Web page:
Fits and the related statistical methods play an important role in particle
physics. In collider experiments, fits are used to disentangle signal and
background events and to condense the raw data into simple quantities like total
cross sections or asymmetries, which are digestible for the theory community.
In the presence of a signal fits are used to estimate the experimental
uncertainties and to prove that the observation is significant enough to claim a
discovery. In the absence of a signal, fits can be used to constrain the
parameter spaces of theoretical models that predict a signal by to combining as
much experimental data as possible. If data from several experiments is combined
to constrain a specific theoretical model one usually speaks of a *global fit*.

The comparison of theoretical predictions with experimental data is usually complicated by the presence of uncertainties, both on the theoretical and the experimental side. For example, the theoretical prediction for a measured quantity may depend on a poorly known parameter (parametric uncertainty) or be only valid within a certain approximation (theoretical systematic uncertainty). Experimental measurements can be affected by statistical fluctuations (statistical uncertainty) or by miscalibrations of the experimental apparatus (experimental systematic uncertainty). To draw meaningful conclusions about a theoretical model from experimental data all these sources of uncertainties must modelled correctly and included in the statistical analysis.

The myFitter package is a Python module which provides a convenient, object oriented framework for globals fits, the modelling of experimental and theoretical errors and the inference of statements about a model’s parameter space (hypothesis tests). All information about a model (parameters, observables, experimental and theoretical constraints, nuisance parameters etc.) is contained in a single python class defined by the user and methods for activating and de-activating individual parameters or constraints, fitting the model to data, computing p-values and plotting confidence regions are provided by the myFitter module. The framework ist taylored for non-linear regression models (the most common type of models encountered in global fits) but can be used for fitting arbitrary models. The main features are:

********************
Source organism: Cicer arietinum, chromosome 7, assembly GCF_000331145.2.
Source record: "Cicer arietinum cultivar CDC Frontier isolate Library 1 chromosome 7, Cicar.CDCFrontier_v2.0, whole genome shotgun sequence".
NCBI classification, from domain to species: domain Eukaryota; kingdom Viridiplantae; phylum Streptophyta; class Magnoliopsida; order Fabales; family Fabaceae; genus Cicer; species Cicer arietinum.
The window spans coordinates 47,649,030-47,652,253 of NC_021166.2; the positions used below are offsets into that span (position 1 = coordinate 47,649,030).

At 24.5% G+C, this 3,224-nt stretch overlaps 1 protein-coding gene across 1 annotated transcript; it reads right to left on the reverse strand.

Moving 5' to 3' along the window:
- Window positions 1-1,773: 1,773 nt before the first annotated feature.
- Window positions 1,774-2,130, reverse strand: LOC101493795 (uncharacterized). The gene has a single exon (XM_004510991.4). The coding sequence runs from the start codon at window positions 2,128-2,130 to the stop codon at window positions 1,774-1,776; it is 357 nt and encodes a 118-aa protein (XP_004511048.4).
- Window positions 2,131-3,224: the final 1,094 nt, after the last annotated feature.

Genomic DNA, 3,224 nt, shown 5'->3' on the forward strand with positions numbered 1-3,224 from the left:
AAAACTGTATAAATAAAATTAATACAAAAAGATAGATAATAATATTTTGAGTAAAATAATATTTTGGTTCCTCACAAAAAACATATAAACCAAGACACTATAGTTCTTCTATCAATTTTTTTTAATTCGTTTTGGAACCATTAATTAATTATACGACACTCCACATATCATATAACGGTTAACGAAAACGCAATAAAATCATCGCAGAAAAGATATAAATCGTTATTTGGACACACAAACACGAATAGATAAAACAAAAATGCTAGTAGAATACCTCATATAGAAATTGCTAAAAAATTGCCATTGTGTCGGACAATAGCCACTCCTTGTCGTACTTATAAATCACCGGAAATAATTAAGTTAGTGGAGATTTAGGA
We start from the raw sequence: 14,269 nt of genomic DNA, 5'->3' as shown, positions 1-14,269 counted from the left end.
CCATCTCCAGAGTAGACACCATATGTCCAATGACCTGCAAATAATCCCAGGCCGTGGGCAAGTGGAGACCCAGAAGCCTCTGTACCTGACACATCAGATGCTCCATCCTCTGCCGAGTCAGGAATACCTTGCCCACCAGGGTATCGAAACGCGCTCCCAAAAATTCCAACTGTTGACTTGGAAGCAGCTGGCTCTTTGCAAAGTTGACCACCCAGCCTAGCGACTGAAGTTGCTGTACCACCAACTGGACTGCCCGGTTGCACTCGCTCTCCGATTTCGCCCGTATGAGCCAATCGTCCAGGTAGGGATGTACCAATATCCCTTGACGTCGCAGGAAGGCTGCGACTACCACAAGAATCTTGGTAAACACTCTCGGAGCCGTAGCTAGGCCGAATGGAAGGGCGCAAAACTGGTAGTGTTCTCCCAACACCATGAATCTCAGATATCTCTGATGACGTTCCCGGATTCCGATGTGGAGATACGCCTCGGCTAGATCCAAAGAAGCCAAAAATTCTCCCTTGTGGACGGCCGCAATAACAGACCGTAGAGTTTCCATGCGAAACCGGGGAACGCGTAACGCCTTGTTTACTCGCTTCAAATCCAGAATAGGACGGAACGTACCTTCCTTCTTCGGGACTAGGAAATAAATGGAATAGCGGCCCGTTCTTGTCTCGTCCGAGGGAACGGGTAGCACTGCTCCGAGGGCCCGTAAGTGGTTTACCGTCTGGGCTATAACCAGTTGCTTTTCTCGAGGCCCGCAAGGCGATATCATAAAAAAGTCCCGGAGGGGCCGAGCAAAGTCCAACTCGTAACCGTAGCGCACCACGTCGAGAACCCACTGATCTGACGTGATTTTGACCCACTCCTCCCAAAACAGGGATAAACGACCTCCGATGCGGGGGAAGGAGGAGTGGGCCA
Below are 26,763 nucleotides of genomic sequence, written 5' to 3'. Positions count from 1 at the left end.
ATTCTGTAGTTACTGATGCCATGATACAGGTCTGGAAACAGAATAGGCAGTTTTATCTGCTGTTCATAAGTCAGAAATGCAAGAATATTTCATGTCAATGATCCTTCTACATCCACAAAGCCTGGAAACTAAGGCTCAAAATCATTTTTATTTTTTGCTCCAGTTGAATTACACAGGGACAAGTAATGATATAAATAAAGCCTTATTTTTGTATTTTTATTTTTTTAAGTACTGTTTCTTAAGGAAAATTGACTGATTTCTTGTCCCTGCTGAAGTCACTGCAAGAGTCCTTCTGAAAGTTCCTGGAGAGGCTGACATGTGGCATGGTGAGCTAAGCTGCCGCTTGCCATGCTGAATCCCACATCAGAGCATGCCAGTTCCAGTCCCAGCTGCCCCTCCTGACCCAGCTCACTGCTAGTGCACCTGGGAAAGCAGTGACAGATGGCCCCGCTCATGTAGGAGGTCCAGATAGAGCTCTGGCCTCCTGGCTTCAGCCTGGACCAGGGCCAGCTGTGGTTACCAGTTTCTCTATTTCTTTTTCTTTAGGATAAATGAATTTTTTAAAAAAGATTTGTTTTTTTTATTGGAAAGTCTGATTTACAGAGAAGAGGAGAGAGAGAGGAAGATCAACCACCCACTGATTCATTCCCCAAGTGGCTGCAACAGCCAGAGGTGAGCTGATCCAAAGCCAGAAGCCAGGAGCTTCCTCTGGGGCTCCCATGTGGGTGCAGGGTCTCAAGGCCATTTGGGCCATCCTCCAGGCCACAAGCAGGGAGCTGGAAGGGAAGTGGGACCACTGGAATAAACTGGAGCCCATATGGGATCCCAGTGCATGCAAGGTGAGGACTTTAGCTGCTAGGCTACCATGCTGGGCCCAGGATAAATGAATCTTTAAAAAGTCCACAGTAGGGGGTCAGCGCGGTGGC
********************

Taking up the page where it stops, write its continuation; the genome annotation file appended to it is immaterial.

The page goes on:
- computation maximum likelihood estimates of model parameters,
- handling of non-linear constraints on the parameter space,
- computation of profile likelihoods,
- visualisation of one and two-dimensional confidence regions (via matplotlib),
- numerical computation of p-values in likelihood ratio tests by means of
importance sampling (
*myFitter method*), - parallelisation.

myFitter requires Python 2.7 and the following Python packages:

- NumPy (version 1.8 or later),
- SciPy (version 0.13 or later),
- vegas (version 2.2.1 or later),
- cloud (version 2.8.5 or later),
- matplotlib (version 1.0 or later).

To install myFitter you should download the latest source tarball from
http://myfitter.hepforge.org. It will be named `myFitter-x.y.tar.gz` where
`x.y` is the version number. myFitter uses the setuptools build system. You can install
myFitter in your home directory with the following commands:

```
tar -zxvf myFitter-x.y.tar.gz
cd myFitter-x.y
python setup.py install --user
```

To install myFitter system-wide just omit the `--user` option.

For a quick start you can look at the following example scripts:

mymodel.py- shows you how to define your own model class. (See
The Model classfor details).fit_example.py- shows you how to fit a model. (See
Fitting the modelfor details.)profile_example.py- shows you how to compute profile likelihoods. (See
Profiling the likelihoodfor details.)toy_example_1.py,toy_example_2.py,toy_example_3.py,toy_example_4.py- show you how to run toy simulations, fill histograms, and compute p-values numerically. (See
Toy simulationsfor details.)

Running any of the examples requires the file `mymodel.py` to be present in the working directory.